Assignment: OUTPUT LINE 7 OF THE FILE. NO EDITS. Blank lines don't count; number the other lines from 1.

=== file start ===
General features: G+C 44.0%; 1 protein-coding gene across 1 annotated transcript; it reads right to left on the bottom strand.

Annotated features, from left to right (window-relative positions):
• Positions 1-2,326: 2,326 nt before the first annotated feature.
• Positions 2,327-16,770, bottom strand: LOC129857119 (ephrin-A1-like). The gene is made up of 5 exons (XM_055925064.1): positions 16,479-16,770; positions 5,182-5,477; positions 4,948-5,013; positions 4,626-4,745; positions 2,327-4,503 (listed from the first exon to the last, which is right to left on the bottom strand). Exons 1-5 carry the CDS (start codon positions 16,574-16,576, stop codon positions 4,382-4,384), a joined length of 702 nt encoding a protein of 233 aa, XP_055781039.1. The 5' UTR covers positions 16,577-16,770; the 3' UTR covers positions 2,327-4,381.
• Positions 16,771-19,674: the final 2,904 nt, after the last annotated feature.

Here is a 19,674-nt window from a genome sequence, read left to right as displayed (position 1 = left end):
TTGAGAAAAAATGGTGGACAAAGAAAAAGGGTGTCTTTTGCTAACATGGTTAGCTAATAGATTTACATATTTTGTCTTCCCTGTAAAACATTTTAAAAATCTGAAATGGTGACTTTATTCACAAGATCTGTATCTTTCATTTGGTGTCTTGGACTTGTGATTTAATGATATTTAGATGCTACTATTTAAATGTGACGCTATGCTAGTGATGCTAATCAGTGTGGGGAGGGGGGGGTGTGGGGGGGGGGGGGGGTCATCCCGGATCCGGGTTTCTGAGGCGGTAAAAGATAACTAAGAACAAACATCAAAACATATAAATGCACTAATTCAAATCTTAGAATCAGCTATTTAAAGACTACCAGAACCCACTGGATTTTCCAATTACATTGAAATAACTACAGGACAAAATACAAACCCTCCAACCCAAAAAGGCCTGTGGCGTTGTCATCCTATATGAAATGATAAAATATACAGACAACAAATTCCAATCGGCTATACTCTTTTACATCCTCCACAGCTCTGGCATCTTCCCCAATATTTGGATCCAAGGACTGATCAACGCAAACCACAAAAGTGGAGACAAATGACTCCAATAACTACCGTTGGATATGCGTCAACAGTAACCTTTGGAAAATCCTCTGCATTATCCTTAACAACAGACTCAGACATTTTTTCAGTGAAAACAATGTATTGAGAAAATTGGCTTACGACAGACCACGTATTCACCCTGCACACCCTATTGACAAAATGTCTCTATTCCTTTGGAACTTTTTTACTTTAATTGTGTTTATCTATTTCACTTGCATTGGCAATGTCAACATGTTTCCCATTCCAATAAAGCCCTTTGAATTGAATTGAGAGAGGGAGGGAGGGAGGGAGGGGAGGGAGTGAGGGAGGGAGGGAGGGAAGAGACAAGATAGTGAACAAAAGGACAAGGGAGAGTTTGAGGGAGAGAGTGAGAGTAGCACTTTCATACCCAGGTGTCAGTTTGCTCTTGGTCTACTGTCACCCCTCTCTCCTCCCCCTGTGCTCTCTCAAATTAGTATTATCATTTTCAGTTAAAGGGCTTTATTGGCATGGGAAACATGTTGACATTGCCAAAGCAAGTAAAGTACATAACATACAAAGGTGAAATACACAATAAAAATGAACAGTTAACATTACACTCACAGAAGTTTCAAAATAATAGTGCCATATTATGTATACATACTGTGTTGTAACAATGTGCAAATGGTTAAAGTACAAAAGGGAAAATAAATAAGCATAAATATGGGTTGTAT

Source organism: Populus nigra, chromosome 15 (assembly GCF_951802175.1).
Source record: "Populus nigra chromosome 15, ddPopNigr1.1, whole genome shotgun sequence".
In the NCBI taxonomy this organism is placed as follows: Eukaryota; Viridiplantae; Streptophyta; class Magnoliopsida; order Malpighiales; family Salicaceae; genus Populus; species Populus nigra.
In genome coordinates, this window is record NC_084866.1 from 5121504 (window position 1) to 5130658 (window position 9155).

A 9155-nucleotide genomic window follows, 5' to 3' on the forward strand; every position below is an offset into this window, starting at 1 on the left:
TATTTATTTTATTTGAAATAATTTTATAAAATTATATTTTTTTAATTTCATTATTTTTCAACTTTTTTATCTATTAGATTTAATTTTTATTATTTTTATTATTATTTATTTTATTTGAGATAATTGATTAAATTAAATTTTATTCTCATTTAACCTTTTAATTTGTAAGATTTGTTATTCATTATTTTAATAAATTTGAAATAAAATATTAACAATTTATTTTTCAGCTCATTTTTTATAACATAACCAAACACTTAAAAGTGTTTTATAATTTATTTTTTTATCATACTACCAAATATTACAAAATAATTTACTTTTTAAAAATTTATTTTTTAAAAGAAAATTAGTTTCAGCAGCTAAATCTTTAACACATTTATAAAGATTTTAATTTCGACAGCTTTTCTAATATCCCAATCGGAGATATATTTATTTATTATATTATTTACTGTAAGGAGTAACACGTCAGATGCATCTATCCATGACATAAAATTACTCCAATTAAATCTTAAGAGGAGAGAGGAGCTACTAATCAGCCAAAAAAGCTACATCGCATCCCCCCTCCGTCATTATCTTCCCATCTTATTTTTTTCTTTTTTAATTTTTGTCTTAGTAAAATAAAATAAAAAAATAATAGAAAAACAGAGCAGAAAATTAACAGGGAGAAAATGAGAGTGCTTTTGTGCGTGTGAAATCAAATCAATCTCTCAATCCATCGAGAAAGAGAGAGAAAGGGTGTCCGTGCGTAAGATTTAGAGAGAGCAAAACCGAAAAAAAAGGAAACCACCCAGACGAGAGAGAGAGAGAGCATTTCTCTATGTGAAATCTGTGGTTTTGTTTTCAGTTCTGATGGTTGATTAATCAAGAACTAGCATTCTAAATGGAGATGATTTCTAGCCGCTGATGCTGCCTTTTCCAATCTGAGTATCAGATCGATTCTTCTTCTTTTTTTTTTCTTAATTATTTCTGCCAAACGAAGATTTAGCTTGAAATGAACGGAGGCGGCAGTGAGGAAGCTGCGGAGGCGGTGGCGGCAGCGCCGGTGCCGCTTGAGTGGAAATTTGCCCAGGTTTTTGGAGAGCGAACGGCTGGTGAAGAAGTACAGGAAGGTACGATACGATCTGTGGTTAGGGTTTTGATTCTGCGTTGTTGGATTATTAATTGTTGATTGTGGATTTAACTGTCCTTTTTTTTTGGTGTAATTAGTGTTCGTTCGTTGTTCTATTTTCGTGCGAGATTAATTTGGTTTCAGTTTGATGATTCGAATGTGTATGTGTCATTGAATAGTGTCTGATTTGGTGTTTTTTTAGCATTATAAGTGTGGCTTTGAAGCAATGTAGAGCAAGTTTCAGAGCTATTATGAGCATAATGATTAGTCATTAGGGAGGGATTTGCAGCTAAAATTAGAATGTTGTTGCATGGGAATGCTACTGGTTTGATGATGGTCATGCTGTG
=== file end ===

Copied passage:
TTGAGAAAAAATGGTGGACAAAGAAAAAGGGTGTCTTTTGCTAACATGGTTAGCTAATAGATTTACATATTTTGTCTTCCCTGTAAAACATTTTAAAAATCTGAAATGGTGACTTTATTCACAAGATCTGTATCTTTCATTTGGTGTCTTGGACTTGTGATTTAATGATATTTAGATGCTACTATTTAAATGTGACGCTATGCTAGTGATGCTAATCAGTGTGGGGAGGGGGGGGTGTGGGGGGGGGGGGGGGTCATCCCGGATCCGGGTTTCTGAGGCGGTAAAAGATAACTAAGAACAAACATCAAAACATATAAATGCACTAATTCAAATCTTAGAATCAGCTATTTAAAGACTACCAGAACCCACTGGATTTTCCAATTACATTGAAATAACTACAGGACAAAATACAAACCCTCCAACCCAAAAAGGCCTGTGGCGTTGTCATCCTATATGAAATGATAAAATATACAGACAACAAATTCCAATCGGCTATACTCTTTTACATCCTCCACAGCTCTGGCATCTTCCCCAATATTTGGATCCAAGGACTGATCAACGCAAACCACAAAAGTGGAGACAAATGACTCCAATAACTACCGTTGGATATGCGTCAACAGTAACCTTTGGAAAATCCTCTGCATTATCCTTAACAACAGACTCAGACATTTTTTCAGTGAAAACAATGTATTGAGAAAATTGGCTTACGACAGACCACGTATTCACCCTGCACACCCTATTGACAAAATGTCTCTATTCCTTTGGAACTTTTTTACTTTAATTGTGTTTATCTATTTCACTTGCATTGGCAATGTCAACATGTTTCCCATTCCAATAAAGCCCTTTGAATTGAATTGAGAGAGGGAGGGAGGGAGGGAGGGGAGGGAGTGAGGGAGGGAGGGAGGGAAGAGACAAGATAGTGAACAAAAGGACAAGGGAGAGTTTGAGGGAGAGAGTGAGAGTAGCACTTTCATACCCAGGTGTCAGTTTGCTCTTGGTCTACTGTCACCCCTCTCTCCTCCCCCTGTGCTCTCTCAAATTAGTATTATCATTTTCAGTTAAAGGGCTTTATTGGCATGGGAAACATGTTGACATTGCCAAAGCAAGTAAAGTACATAACATACAAAGGTGAAATACACAATAAAAATGAACAGTTAACATTACACTCACAGAAGTTTCAAAATAATAGTGCCATATTATGTATACATACTGTGTTGTAACAATGTGCAAATGGTTAAAGTACAAAAGGGAAAATAAATAAGCATAAATATGGGTTGTAT